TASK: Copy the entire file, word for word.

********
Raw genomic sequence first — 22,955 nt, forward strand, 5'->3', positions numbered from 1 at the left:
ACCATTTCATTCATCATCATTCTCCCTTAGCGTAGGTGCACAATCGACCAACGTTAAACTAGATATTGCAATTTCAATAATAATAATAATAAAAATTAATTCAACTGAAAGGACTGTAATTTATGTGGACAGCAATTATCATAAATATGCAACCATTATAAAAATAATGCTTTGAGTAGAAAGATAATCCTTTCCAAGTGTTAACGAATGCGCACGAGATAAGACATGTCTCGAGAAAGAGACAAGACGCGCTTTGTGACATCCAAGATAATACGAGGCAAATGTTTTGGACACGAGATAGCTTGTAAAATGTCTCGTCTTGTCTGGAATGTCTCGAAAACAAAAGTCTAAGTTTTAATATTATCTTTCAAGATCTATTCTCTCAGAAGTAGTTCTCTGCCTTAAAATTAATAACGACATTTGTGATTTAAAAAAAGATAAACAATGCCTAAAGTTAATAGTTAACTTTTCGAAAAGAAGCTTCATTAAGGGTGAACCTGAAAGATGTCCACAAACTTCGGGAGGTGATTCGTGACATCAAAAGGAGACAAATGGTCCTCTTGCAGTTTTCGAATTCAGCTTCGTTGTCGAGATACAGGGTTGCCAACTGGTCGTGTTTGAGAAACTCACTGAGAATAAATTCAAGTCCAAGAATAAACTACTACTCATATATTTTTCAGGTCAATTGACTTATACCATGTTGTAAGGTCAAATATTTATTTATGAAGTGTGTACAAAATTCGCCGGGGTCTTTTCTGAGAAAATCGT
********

Raw genomic sequence first — 22,955 nt, forward strand, 5'->3', positions numbered from 1 at the left:
ACCATTTCATTCATCATCATTCTCCCTTAGCGTAGGTGCACAATCGACCAACGTTAAACTAGATATTGCAATTTCAATAATAATAATAATAAAAATTAATTCAACTGAAAGGACTGTAATTTATGTGGACAGCAATTATCATAAATATGCAACCATTATAAAAATAATGCTTTGAGTAGAAAGATAATCCTTTCCAAGTGTTAACGAATGCGCACGAGATAAGACATGTCTCGAGAAAGAGACAAGACGCGCTTTGTGACATCCAAGATAATACGAGGCAAATGTTTTGGACACGAGATAGCTTGTAAAATGTCTCGTCTTGTCTGGAATGTCTCGAAAACAAAAGTCTAAGTTTTAATATTATCTTTCAAGATCTATTCTCTCAGAAGTAGTTCTCTGCCTTAAAATTAATAACGACATTTGTGATTTAAAAAAAGATAAACAATGCCTAAAGTTAATAGTTAACTTTTCGAAAAGAAGCTTCATTAAGGGTGAACCTGAAAGATGTCCACAAACTTCGGGAGGTGATTCGTGACATCAAAAGGAGACAAATGGTCCTCTTGCAGTTTTCGAATTCAGCTTCGTTGTCGAGATACAGGGTTGCCAACTGGTCGTGTTTGAGAAACTCACTGAGAATAAATTCAAGTCCAAGAATAAACTACTACTCATATATTTTTCAGGTCAATTGACTTATACCATGTTGTAAGGTCAAATATTTATTTATGAAGTGTGTACAAAATTCGCCGGGGTCTTTTCTGAGAAAATCGT